Category: Teaching

ESIL: A Learning Lens for the Digital Age

In the early 90’s, most people had three reasonable choices for looking up the information you did not know: a book or journal you owned, the notes you took in class, or a library. In all of these cases, you had to physically move yourself to the location where the information source was stored. The best bet to be able to state information quickly was to know the information yourself. Given that we are humans, let’s assume the accuracy of all the information we hold in our heads is (at best) 80%. In the later 90’s and early 00’s,...

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Bringing the Real World to Your Math Class Every Day

I’ve been spending the first 5-10 minutes of every 2-hour math class discussing graphs in the news with my students. I’ll give you a few examples of what came up naturally week by week: Lots of social media graphs: Slope of the adoption rates for new users, the DAU (daily active users) and MAU (monthly active users) over time, and comparison of the adoption of new features in different platforms (Snapchat, Facebook, Instagram, and Twitter) Tech industry: Growth of Amazon, Facebook, and Google, rise in employees at these companies, and comparison the money spent on Black Friday in the...

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Understand in learning objectives – it’s the forest, not the trees

If you’re a faculty member, you can probably tell me all about the first time an instructional designer said to you “You can’t use the word ‘understand’ in a learning objective.” And it probably made you mad. The oft-cited reason to avoid “understand” is because “You can’t measure it.” And this is where I’d like to take issue with Instructional Design 101.  Can you always measure an “understand” learning objective? No. Can you sometimes measure an “understand” learning objective? Yes. And it really comes down to the definition you use. understand: mental comprehension of a topic understand: demonstrated comprehension...

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Group Exploration in Math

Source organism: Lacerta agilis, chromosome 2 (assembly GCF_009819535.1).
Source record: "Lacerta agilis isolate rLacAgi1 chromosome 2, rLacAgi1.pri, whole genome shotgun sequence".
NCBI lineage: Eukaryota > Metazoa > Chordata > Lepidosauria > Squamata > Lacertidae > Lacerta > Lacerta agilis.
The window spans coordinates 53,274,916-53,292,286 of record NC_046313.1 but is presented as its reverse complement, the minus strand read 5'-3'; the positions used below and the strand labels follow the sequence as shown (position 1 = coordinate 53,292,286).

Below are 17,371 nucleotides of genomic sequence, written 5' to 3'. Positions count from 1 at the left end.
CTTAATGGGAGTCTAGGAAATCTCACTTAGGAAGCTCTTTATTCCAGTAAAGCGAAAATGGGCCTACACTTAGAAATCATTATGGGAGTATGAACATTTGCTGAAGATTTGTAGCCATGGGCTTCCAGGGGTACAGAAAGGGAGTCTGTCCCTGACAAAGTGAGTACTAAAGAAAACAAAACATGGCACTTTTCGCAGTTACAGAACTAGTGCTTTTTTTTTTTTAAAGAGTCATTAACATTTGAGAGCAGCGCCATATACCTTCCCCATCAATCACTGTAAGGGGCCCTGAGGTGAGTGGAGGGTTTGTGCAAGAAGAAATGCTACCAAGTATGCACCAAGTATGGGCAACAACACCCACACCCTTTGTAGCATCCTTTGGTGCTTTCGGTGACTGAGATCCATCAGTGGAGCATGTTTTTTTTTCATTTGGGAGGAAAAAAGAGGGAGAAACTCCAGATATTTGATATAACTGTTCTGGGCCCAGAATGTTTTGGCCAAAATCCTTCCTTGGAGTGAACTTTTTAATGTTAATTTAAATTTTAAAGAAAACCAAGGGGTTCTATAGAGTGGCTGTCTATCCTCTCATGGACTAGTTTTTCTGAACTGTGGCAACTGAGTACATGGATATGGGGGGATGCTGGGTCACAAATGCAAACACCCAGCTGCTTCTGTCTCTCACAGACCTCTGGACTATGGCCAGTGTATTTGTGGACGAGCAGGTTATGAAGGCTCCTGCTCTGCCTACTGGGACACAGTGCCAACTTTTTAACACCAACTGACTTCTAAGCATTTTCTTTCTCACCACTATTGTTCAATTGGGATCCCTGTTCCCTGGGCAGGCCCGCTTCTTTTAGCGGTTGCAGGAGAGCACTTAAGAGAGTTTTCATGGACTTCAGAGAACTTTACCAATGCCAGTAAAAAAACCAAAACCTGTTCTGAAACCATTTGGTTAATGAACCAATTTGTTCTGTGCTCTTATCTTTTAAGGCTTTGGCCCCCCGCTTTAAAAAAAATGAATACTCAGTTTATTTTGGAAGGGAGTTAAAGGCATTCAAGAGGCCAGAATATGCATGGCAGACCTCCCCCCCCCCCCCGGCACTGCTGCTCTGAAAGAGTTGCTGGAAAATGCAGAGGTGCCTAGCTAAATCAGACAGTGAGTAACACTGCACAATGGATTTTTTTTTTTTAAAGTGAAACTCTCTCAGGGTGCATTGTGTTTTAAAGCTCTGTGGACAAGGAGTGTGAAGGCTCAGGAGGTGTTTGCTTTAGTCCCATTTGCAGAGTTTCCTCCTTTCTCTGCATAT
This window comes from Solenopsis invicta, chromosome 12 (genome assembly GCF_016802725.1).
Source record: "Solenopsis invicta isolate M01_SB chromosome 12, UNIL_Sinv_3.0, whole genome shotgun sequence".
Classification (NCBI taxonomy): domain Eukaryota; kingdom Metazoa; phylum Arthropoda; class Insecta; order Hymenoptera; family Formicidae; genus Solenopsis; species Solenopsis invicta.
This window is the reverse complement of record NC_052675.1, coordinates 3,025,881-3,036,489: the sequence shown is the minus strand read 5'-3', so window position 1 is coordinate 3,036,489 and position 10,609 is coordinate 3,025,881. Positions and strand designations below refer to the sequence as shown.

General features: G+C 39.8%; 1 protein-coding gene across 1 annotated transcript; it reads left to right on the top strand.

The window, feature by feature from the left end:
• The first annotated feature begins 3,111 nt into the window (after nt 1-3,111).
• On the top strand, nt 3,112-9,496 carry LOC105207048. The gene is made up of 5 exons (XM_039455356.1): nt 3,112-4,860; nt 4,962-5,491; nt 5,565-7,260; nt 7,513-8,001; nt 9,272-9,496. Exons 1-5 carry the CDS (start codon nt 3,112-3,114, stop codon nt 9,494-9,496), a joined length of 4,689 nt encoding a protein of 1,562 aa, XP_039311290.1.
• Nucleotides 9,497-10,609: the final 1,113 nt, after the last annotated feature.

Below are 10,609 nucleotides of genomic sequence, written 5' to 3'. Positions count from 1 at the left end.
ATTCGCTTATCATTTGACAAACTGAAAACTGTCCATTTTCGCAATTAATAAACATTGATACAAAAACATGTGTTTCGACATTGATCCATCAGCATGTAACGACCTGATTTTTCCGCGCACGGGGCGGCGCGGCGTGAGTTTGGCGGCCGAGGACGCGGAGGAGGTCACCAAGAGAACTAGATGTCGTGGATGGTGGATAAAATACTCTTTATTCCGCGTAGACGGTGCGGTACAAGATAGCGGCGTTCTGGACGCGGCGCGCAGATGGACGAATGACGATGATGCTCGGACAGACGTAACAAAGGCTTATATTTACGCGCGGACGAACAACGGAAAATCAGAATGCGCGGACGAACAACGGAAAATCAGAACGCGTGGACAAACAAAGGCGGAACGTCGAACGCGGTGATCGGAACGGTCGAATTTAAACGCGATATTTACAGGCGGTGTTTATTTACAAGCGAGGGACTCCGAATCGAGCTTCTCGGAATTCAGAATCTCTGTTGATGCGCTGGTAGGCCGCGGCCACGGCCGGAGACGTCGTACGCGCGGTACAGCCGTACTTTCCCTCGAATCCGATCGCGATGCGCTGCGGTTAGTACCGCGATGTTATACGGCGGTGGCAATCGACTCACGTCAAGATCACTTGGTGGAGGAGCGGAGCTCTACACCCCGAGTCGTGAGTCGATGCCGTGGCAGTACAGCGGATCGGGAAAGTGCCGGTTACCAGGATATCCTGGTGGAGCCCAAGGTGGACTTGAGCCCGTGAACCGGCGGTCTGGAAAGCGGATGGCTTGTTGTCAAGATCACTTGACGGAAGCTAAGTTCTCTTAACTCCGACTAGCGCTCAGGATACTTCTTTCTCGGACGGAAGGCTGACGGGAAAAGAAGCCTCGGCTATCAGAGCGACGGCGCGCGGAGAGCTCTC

I am often asked how to get learners to spend more time “exploring” in their learning rather than just recalling or responding to specific prompts for information. Exploration of the learning space is particularly important because learners find the interesting nooks and crannies of the concepts that they would not otherwise discover. Let me share an example. Yesterday in class we needed to spend more time on exponential functions. I began class by displaying a graph of y=2^x and asking the class specific questions like “The graph of an exponential function has an asymptote, where is it?” Only to...

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Learning at Scale Slides from ICTCM

Learning at Scale: Using Research To Improve Learning Practices and Technology for Teaching Math In the last 5 years, there has been a rise in what we might call “large-scale digital learning experiments.”  These take the form of centralized courses, vendor-created courseware, online homework systems, MOOCs, and free-range learning platforms. If we mine the research, successes, and failures coming out of these experiments, what can we discover about designing better digital learning experiences and technology for the learning of mathematics? Learning at Scale: Using Research To Improve Learning Practices and Technology for Teaching Math from Maria Andersen   Possibly...

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